The first global map of Titan reveals Earth-like features with a peculiar twist

Rain with no water. Air with no oxygen. Hills with no soil.

titan imaged in near-infrared
The Cassini spacecraft has been peeling back Titan’s shroud for more than a decade. Here, it’s imaged in near-infrared. NASA/JPL-Caltech/Univ. Arizona/Univ. Idaho

Before astronauts can hike through Titan’s gentle hills or slide down its colossal dunes, they’ll have to know where they’re going.

Researchers have taken a major step toward the exploration of Titan, Saturn’s largest moon, by producing the first global map of the world’s icy plains, twisted canyons, and crinkled shorelines. The pathfinding chart, published Monday in Nature Astronomy, will form the foundation of more detailed maps to come, maps that will help scientists decipher the moon’s past and plan for its future exploration.

“Geologic mapping,” says David Williams, a planetary scientist at Arizona State University who helped produce the plot, “is basically another tool we use when we analyze planetary surfaces to try and understand their histories.”

The Cassini spacecraft, which arrived in the Saturn system in 2004, gave researchers their first glimpse through Titan’s thick yellow clouds (the moon’s atmosphere is thicker than the Earth’s but almost all nitrogen and methane). The probe’s penetrating radar swept over the moon again and again during the next 13 years as it performed more than 100 flybys, revealing lakes, rivers, and other unmistakable signs of surface liquid—a first for any world other than Earth.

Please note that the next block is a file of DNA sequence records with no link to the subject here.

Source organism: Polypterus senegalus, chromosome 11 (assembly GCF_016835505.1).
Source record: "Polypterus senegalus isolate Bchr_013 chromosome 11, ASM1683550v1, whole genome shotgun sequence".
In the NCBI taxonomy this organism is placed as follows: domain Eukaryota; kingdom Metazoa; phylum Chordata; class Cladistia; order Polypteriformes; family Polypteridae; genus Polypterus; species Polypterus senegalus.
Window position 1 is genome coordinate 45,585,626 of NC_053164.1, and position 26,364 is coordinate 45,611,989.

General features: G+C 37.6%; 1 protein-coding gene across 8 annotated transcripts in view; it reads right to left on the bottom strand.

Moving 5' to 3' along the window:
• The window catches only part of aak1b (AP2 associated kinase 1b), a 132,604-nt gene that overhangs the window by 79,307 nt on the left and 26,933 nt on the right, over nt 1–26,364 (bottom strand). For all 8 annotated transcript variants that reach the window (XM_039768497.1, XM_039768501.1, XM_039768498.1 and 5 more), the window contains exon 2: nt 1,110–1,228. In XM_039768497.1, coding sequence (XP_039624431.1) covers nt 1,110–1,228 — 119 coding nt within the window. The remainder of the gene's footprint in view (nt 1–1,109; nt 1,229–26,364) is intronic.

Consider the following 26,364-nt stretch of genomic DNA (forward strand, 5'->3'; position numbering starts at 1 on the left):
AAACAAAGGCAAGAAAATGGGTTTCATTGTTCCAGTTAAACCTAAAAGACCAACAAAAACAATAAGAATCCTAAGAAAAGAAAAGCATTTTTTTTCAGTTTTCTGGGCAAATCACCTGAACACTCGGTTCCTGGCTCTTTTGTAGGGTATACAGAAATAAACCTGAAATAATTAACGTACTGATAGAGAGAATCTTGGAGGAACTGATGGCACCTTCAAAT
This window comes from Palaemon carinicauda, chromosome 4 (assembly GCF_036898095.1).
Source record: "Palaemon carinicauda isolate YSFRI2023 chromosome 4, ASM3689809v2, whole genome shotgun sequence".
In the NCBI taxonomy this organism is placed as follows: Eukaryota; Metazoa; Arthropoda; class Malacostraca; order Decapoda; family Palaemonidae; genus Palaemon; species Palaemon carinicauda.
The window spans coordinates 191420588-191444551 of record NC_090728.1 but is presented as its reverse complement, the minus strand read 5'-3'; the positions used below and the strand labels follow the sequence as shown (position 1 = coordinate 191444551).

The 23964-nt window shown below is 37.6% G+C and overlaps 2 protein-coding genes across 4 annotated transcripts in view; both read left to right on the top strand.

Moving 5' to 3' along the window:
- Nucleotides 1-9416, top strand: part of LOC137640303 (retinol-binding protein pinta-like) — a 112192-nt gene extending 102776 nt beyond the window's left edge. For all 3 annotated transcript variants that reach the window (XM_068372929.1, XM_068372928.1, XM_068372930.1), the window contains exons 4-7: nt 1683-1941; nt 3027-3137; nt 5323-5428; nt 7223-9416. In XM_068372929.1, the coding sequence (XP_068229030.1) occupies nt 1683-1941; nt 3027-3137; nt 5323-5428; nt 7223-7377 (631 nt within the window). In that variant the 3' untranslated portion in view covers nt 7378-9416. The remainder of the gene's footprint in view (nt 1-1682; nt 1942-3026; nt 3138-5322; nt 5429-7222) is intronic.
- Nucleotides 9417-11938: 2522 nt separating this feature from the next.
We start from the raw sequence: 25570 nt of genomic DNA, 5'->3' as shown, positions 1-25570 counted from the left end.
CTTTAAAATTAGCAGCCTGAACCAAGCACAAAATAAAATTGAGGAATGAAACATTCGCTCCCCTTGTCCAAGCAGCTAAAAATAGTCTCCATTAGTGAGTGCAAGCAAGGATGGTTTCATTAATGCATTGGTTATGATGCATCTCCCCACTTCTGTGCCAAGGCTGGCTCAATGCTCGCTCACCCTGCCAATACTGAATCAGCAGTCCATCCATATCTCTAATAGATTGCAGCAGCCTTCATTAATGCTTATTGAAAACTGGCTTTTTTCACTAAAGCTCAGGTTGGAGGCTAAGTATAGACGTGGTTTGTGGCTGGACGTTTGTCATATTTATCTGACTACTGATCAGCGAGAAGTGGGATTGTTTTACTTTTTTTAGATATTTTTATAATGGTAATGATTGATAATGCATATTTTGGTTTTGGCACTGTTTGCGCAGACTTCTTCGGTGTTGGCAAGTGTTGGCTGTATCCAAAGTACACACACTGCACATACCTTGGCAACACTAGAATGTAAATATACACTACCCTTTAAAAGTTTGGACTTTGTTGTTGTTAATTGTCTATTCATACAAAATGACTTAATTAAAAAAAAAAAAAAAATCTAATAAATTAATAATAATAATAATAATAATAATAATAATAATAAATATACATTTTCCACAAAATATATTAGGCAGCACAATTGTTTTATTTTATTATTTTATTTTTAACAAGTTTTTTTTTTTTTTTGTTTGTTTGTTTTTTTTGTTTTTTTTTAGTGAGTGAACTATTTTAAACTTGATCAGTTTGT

Williams and his colleagues started with radar imagery, where Cassini sent radio waves through the clouds to bounce off Titan’s surface in order to generate a map. This method covered slightly less than half of Titan’s surface in swooping, crossing tracts, but featured fine resolution the team could use to identify the moon’s different types of terrains, such as plains or dunes. They then overlaid that radar data with data from other cameras imaging visible and infrared light that were fuzzier, but covered the whole world, to learn how each landform appeared to each of Cassini’s various eyes. Finally, they used that global data from the other instruments to infer what types of land lay between the swaths of radar. “This particular map was focused on showing the variety of surface materials on a global scale,” Williams says.

The map reveals a world shaped by liquid and wind, although at nearly 300 degrees F below zero, no water flows on Titan’s surface. Rather, liquid methane and ethane fill Titan’s rivers and lakes, before evaporating and raining down again in an alien analogy of Earth’s water cycle.

Although that’s not to say the moon doesn’t have H2O. On the contrary, Titan’s surface largely is H2O. “The overall crust, like what people would walk on, what would make up continents on Earth,” Williams says, “in the case of Titan would be water ice.”

Complete global map of titan
The complete global map of titan. NASA/JPL-Caltech/ASU